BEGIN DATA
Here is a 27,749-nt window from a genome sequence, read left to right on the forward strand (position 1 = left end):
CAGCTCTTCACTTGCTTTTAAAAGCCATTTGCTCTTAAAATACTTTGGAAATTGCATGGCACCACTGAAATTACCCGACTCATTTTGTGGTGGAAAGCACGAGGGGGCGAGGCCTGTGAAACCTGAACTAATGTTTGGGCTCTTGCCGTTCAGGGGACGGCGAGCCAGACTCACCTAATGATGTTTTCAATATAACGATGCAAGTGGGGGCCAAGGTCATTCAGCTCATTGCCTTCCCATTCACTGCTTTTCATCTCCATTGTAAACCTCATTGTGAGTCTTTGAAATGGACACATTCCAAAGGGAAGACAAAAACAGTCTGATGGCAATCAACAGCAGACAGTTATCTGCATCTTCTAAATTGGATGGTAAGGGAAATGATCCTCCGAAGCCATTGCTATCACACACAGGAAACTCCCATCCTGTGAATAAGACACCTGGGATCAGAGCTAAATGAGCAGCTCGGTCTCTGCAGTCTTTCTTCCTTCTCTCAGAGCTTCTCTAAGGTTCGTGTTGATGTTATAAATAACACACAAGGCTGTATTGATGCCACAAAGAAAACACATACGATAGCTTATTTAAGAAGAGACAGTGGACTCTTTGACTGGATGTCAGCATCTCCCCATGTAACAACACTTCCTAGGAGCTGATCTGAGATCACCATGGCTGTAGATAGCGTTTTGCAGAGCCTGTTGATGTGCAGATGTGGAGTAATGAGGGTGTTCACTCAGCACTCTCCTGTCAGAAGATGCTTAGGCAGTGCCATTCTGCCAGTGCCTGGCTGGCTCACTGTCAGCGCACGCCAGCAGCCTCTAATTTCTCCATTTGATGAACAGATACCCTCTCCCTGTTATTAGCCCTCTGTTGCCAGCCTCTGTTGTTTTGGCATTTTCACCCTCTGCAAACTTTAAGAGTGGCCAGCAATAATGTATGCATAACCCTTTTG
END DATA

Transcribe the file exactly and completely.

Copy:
Here is a 27,749-nt window from a genome sequence, read left to right on the forward strand (position 1 = left end):
CAGCTCTTCACTTGCTTTTAAAAGCCATTTGCTCTTAAAATACTTTGGAAATTGCATGGCACCACTGAAATTACCCGACTCATTTTGTGGTGGAAAGCACGAGGGGGCGAGGCCTGTGAAACCTGAACTAATGTTTGGGCTCTTGCCGTTCAGGGGACGGCGAGCCAGACTCACCTAATGATGTTTTCAATATAACGATGCAAGTGGGGGCCAAGGTCATTCAGCTCATTGCCTTCCCATTCACTGCTTTTCATCTCCATTGTAAACCTCATTGTGAGTCTTTGAAATGGACACATTCCAAAGGGAAGACAAAAACAGTCTGATGGCAATCAACAGCAGACAGTTATCTGCATCTTCTAAATTGGATGGTAAGGGAAATGATCCTCCGAAGCCATTGCTATCACACACAGGAAACTCCCATCCTGTGAATAAGACACCTGGGATCAGAGCTAAATGAGCAGCTCGGTCTCTGCAGTCTTTCTTCCTTCTCTCAGAGCTTCTCTAAGGTTCGTGTTGATGTTATAAATAACACACAAGGCTGTATTGATGCCACAAAGAAAACACATACGATAGCTTATTTAAGAAGAGACAGTGGACTCTTTGACTGGATGTCAGCATCTCCCCATGTAACAACACTTCCTAGGAGCTGATCTGAGATCACCATGGCTGTAGATAGCGTTTTGCAGAGCCTGTTGATGTGCAGATGTGGAGTAATGAGGGTGTTCACTCAGCACTCTCCTGTCAGAAGATGCTTAGGCAGTGCCATTCTGCCAGTGCCTGGCTGGCTCACTGTCAGCGCACGCCAGCAGCCTCTAATTTCTCCATTTGATGAACAGATACCCTCTCCCTGTTATTAGCCCTCTGTTGCCAGCCTCTGTTGTTTTGGCATTTTCACCCTCTGCAAACTTTAAGAGTGGCCAGCAATAATGTATGCATAACCCTTTTG